Three-dimensional moving images which can be viewed from all sides have been a staple of science fiction for decades.
However, recreating this feat in reality has proven extremely difficult, with existing approaches hampered by narrow viewing angles or the need to don special headwear.
But now researchers have developed a revolutionary technique to create sculpture-like moving images in thin air which are not possible with current holographic technologies.
The findings are published in the journal Nature.
Daniel Smalley and his colleagues from Brigham Young University have designed what they call the Optical Trap Display – through which a 3D object can be represented in real space and viewed from any angle without the use of special eyewear. In addition, the image can coexist with objects occupying the same physical space.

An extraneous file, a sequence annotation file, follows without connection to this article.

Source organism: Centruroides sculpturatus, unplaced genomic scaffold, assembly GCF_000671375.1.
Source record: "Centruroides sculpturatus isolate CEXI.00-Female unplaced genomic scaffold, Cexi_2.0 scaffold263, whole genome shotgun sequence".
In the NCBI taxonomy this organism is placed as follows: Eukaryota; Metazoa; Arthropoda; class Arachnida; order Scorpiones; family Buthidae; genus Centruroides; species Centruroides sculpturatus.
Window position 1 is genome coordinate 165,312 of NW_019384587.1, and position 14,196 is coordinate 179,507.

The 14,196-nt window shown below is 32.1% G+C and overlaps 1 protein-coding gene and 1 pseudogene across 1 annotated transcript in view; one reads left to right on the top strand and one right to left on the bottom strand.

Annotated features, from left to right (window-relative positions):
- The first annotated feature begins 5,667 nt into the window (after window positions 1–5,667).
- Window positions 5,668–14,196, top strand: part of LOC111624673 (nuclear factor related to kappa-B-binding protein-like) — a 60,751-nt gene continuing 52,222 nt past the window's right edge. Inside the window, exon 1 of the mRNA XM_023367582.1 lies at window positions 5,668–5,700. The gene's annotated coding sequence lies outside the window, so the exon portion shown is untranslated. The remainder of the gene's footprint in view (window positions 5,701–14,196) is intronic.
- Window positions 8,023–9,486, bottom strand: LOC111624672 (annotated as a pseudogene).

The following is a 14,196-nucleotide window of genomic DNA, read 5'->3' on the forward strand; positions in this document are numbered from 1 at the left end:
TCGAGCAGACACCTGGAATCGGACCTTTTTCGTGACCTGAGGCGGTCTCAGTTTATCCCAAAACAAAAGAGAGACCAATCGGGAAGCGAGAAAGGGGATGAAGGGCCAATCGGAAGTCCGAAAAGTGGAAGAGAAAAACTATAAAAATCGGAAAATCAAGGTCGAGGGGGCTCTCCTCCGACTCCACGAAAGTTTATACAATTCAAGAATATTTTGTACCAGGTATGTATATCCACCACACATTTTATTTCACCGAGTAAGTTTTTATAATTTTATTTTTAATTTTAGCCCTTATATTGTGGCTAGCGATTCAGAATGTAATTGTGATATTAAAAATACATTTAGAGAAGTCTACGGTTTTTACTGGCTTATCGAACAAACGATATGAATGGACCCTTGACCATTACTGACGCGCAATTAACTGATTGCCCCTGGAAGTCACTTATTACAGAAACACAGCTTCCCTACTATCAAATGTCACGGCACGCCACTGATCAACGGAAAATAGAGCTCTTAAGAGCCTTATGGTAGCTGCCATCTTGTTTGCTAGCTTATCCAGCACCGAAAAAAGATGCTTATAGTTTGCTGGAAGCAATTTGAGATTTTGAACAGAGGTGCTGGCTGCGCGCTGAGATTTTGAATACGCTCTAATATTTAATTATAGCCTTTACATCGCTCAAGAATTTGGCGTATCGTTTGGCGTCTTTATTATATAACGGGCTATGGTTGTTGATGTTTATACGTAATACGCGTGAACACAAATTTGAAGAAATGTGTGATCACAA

The effect is created using a near-invisible light field which traps and moves a small particle through a volume of space. This particle is illuminated using red, green and blue lasers which are constantly scanning the light field.
When the particle is being scanned by the lasers at high speeds, the impression is created of a solid 3D surface with fine detail and a variety of colours. At even faster speeds, the object can even appear to be moving.
These devices – known as volumetric display devices – are unlike traditional holograms because they can be viewed from a range of angles.